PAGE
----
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Wednesday, December 21, 2011

Quickie Dice Tool: Names

I want to explore the many ways of using the quickie dice tool in more detail, starting with the simplest use: rolling random letters for fantasy names. The basic procedure, as described in the key, is to roll 2d4 to 4d4 on the tool to get a name of 4 to 8 letters; the dice are read in numerical order, based on their results. Each die's vertical position represents a consonant, read from either the left side or the right side of the sheet as you prefer; each die's horizontal position gives a vowel, read from the top of the sheet. The letters are read in consonant+vowel order by default, giving names like "Mavido" or "Lykora". If you roll two 1s, for example, then those two dice are read as a consonant cluster followed by a pair of vowels; if the consonant cluster looks hard to pronounce, as in "Mvaido", move one of the vowels to the front ("Amvido",) or insert an apostrophe and pronounce it with a short schwa-sound ("M'vaido".)

You can reverse these rules for forming syllables, reading the results in vowel+consonant order, for names derived from another culture. You can also set each culture to a different number of dice: two for halfling names, for example, giving names like "Mavi" or "Lyko". If you are rolling d4s, rolling 3 or 4 dice increases the chance of consonant clusters and rolling more than 4 dice guarantees clusters. On the other hand, you can use just 2 to 4 dice, but use larger dice to decrease the chance of consonant clusters. Elven names might follow a rule like "roll 3d20 of one color for the first name, 3d20 of another color for the last name, read in vowel+consonant order." This gives names like "Amivod Ylokar".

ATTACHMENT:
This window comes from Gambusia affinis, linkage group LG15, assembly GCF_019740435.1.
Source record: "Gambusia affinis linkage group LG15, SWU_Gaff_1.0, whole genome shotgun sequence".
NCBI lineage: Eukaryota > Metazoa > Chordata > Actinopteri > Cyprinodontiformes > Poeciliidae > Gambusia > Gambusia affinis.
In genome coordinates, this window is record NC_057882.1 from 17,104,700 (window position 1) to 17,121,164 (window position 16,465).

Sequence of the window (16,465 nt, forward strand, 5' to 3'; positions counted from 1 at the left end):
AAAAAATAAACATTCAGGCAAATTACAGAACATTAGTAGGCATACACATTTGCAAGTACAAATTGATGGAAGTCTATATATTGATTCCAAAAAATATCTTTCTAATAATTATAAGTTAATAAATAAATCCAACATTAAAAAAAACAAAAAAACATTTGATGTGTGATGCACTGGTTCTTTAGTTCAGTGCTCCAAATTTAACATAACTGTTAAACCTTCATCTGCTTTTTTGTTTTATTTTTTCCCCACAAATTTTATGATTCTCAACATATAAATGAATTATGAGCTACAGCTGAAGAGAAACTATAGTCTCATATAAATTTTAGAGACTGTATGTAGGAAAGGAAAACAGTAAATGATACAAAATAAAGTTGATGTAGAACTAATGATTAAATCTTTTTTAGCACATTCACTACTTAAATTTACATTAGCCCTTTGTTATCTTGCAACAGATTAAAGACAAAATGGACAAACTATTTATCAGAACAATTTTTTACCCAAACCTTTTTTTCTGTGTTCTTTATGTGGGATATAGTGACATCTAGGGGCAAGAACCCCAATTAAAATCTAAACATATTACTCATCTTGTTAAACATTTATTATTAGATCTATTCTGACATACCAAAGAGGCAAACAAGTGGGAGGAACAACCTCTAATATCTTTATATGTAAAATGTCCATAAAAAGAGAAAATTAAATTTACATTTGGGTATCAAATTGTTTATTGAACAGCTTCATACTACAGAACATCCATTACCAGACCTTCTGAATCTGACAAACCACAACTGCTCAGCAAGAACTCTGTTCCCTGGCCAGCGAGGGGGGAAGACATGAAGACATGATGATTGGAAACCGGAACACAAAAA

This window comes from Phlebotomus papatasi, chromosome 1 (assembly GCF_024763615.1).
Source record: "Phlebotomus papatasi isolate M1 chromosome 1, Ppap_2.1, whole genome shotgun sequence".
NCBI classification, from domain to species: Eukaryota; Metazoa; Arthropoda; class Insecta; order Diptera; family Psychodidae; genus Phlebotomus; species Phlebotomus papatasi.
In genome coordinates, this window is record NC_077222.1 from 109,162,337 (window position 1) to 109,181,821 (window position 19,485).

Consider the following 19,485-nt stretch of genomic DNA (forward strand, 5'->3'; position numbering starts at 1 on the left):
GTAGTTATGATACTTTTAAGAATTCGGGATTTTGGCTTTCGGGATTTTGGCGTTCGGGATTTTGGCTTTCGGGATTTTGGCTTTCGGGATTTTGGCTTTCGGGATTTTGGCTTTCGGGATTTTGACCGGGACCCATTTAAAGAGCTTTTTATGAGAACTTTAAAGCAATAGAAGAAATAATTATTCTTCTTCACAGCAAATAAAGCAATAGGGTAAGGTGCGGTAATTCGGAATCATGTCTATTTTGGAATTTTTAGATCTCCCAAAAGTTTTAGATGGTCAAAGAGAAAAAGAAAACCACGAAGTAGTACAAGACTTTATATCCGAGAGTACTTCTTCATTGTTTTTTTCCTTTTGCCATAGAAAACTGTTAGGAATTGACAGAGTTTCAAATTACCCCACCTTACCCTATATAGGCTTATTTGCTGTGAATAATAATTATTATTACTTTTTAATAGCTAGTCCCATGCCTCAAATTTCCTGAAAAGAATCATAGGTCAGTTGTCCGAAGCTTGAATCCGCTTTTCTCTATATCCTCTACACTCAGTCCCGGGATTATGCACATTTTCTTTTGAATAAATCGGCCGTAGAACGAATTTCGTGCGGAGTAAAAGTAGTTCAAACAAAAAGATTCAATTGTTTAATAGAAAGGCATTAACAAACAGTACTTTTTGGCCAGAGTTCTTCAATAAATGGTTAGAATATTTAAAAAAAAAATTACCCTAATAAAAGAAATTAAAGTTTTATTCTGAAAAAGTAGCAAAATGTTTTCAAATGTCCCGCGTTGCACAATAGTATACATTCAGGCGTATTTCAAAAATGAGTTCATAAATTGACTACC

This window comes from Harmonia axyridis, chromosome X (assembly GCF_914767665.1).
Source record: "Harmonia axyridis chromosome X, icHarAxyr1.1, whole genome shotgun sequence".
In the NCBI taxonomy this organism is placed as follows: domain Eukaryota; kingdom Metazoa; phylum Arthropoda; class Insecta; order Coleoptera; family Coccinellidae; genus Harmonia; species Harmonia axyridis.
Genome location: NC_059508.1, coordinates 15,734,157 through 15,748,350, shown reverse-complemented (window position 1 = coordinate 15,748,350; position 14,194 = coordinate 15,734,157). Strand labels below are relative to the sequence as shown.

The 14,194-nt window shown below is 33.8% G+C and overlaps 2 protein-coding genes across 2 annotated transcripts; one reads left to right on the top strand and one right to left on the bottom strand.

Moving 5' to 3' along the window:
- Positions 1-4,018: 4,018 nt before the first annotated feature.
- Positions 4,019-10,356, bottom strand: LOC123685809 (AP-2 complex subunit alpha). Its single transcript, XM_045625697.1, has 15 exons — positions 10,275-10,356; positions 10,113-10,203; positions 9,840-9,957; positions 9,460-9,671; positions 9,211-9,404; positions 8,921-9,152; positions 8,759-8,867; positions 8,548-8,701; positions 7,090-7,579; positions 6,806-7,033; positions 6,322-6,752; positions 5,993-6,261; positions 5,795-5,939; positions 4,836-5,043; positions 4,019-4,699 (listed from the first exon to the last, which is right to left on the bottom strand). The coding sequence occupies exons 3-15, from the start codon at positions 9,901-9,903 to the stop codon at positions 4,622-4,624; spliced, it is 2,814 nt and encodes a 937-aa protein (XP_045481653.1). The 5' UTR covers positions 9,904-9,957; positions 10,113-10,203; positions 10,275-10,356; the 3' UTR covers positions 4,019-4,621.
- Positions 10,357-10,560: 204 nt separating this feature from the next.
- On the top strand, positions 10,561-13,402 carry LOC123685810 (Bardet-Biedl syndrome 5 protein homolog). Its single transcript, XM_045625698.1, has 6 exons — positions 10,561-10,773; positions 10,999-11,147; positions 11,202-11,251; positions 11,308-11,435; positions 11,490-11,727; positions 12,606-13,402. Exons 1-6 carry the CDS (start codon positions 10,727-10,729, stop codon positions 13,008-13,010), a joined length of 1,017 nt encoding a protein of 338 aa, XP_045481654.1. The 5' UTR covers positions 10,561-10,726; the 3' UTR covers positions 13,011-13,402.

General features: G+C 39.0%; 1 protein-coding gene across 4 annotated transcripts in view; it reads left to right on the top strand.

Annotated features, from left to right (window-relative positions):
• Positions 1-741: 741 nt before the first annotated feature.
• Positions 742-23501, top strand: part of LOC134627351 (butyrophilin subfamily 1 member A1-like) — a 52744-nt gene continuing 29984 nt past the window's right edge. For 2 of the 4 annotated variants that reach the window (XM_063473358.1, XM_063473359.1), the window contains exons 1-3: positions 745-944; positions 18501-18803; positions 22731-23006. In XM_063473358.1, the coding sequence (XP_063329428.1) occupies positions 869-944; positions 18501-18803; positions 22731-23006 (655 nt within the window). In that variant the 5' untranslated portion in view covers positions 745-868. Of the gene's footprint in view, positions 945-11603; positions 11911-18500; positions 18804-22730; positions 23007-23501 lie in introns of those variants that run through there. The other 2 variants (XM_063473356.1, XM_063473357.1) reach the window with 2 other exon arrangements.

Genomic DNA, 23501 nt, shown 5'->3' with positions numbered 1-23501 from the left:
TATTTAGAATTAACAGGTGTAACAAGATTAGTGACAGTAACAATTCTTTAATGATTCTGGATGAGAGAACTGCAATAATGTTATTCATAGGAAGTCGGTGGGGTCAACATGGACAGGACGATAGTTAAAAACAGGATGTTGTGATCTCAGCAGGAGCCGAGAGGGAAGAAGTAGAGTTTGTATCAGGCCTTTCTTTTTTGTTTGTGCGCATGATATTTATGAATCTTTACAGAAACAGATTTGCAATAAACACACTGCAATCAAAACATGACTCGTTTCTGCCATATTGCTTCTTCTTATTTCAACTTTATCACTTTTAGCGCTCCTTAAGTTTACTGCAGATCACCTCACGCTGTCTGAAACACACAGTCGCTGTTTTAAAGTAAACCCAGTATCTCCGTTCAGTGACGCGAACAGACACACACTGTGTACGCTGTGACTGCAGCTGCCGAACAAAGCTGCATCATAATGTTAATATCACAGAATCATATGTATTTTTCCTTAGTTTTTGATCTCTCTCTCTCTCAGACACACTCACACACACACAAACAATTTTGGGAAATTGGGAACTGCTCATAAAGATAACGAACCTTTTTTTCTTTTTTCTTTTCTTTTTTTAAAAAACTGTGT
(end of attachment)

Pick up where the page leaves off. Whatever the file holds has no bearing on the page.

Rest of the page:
Another way to vary naming rules by culture is to add more specific prefixes or suffixes depending on the actual dice result. For example, you may decide that all dwarven first names end in "-d", "-n", or "-r". Roll 2d4 and read the letters in consonant+vowel order, then add a "-d" if both dice are odd, an "-n" if both dice are even, and an "-r" otherwise. This creates names like "Mavin" or "Lykor". On the other hand, you could roll 3d6 for orcish names, but only use the first vowel rolled, dropping the others, to create short names heavy in consonants.

The dice can be interpreted as more than just two-letter syllables, though. Consider what happens if you use the habitation type (on the right side) instead of one of the consonants; use the first part of the word as the entire first syllable of a name. Instead of a vowel, use part of the behavior (across the bottom) as the second syllable of the name. Each die rolled becomes a two-syllable name, so that the same roll that produced "Mavido" could have been interpreted instead as three names: "Pateen", "Legite", and "Enold", among other possibilities. Or, alternatively, use one die per syllable, replacing the vowel in the first part of the word rolled with the vowel rolled, which would create names like "Lyg", "Holl", or "Ran".

There's a way to get more meaningful names, but I'll cover that in a future post.

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